Posted 4/8/07 11:48:00PM
I'm going to list some things i like to do. Feel free to add your own with a descriptor of when/why it's used. Or critique mine if you see something of note.
Against Southpaws (All of these require the lead foot outside opponents lead foot)
1. Slip to the Jab side shoulder(keep right shoulder high), Left uppercut under the arm, Right straight. Chase/Smother/Disengage depending on opponents distance and balance.
2. If they're tall: Slip to the Jab side shoulder, Left Shovel-hook to the back of the ribs, Right body hook, re-adjust feet, disengage.
3. Still tall: Slip to the Jab side shoulder, Right straight to the body, move to the left.
4. If they're miraculously around my height: Slip to the Jab side shoulder, Right straight counter, Right comb block+Left Hook.
I prefer to almost exclusively slip to the outside because it creates a blind angle for the uppercut to come up from, and because it moves you away from eating a right straight if you choose to tack on a 2 or 3. Also because it moves you closer to the Opponent, and my short ass always has to collapse range.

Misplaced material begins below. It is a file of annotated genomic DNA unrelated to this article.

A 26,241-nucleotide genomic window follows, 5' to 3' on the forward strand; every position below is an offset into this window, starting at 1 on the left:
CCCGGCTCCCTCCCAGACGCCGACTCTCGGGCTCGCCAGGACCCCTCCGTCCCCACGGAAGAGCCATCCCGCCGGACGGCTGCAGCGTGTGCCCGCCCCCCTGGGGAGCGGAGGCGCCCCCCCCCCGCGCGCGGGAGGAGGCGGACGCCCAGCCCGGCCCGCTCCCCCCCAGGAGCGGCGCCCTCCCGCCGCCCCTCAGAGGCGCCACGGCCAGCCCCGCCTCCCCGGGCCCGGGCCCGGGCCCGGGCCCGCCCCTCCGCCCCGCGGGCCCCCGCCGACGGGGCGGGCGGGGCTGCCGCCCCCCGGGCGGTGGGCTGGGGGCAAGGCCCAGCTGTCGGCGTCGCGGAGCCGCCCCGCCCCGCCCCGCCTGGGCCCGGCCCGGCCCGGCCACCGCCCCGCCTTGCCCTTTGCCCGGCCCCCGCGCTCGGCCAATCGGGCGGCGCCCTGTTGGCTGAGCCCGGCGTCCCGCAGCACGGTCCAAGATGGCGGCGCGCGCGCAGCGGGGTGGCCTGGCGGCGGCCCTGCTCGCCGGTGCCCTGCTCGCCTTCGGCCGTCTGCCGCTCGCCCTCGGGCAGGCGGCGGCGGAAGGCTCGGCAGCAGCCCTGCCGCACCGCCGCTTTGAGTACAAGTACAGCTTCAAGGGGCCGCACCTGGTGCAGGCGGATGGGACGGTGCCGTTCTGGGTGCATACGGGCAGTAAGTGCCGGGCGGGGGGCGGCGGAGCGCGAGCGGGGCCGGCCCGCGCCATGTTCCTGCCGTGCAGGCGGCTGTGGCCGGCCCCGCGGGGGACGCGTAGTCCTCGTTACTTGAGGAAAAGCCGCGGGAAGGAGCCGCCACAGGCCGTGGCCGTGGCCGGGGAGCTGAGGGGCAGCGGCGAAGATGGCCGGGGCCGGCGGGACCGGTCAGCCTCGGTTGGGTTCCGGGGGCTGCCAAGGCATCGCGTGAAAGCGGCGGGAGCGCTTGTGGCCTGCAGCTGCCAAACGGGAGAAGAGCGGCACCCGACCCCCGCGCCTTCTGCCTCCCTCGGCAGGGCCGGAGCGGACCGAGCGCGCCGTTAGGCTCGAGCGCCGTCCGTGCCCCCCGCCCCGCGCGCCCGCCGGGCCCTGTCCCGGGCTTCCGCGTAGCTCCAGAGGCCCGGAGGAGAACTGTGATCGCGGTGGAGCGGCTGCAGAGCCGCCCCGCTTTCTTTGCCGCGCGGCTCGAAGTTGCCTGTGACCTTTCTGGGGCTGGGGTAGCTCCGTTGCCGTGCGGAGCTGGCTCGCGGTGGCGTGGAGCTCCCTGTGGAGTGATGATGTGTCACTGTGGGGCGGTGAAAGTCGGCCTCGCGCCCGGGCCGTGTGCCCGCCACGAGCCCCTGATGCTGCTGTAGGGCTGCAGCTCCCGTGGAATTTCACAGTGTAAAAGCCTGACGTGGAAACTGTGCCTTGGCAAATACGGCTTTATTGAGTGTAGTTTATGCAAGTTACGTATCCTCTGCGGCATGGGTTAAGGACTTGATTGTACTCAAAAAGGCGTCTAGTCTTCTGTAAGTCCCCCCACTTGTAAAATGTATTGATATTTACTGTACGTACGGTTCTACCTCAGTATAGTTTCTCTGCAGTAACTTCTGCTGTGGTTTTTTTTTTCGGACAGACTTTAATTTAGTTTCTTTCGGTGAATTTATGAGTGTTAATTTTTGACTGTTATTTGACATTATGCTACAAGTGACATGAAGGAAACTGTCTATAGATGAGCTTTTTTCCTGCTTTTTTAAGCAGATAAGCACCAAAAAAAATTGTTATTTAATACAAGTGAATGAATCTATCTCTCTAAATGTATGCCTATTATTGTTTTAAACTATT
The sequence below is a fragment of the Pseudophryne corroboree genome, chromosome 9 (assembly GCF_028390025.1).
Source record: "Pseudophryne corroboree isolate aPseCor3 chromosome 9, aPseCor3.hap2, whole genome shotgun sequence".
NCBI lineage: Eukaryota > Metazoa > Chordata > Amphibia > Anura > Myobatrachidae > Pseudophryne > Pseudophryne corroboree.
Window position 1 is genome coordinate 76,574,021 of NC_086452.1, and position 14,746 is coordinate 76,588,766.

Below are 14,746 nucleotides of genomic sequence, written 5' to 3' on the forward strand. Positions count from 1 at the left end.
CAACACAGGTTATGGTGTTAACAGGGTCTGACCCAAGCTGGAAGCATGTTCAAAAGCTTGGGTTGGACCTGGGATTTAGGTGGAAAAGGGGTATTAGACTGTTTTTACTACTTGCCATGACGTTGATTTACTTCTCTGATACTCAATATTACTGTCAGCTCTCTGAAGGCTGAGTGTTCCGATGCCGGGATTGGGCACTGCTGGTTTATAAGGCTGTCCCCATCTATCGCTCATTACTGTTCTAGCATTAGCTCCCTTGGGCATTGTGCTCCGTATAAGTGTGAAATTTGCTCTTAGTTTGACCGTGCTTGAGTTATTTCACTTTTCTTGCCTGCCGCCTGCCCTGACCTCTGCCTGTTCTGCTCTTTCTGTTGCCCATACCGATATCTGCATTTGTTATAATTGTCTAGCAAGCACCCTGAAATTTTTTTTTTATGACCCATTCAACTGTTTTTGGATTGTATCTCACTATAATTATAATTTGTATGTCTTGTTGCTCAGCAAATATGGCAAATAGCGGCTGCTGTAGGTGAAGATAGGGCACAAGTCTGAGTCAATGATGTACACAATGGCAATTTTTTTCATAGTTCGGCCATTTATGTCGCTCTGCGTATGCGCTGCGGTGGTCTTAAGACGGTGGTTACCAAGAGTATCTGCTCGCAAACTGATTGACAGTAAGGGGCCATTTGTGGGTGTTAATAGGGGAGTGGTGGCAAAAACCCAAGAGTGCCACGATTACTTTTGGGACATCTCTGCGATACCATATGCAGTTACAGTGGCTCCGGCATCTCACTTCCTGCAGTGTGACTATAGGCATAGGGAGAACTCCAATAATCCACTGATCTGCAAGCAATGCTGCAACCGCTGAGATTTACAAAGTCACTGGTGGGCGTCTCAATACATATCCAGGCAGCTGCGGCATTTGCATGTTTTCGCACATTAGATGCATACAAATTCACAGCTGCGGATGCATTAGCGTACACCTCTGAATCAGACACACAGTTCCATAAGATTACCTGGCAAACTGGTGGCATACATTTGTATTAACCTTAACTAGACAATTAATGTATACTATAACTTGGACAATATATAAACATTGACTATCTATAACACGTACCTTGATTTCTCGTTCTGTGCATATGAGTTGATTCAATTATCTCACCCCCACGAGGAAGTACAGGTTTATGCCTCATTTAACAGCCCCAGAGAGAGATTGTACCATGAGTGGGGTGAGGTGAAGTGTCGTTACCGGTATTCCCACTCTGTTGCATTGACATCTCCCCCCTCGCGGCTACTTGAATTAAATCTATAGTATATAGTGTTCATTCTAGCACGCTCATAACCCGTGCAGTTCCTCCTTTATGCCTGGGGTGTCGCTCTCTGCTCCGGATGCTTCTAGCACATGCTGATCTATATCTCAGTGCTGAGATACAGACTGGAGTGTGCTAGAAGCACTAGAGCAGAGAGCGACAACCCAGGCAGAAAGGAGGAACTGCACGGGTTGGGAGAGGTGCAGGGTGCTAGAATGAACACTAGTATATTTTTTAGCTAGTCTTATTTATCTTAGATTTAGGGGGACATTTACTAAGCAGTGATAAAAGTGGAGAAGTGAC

1. Slip to the Jab side shoulder(back leg lifts up first, push off left foot, land 8-10 inches offline) Right straight over the top. If the slip covered enough distance laterally, you can close the door with a lunging left hook free of the counter right straight. If it didn't, move to your right and disengage.
2. Can execute when feet are closer to perpendicular than Parallel with opponents: Step in Jab + Right Comb Block, Dip head offline + Left snapping uppercut(like a straight but an upward trajectory), Right straight.
*If the Right straight hits, they tend to be discombobulated for a second. If they move to their right, the Right Straight is more likely to land hard. If it does not, they will most likely have moved to their left and backwards. Under this circumstance: 2B - Weave to the right into southpaw stance, Right hook to the body, Right uppercut to the head.
3. Slip inwards to the rear side shoulder, tuck chin and dip with left hand high and elbows in, Right Cross Counter over the jab, followed by Left Hook to the body.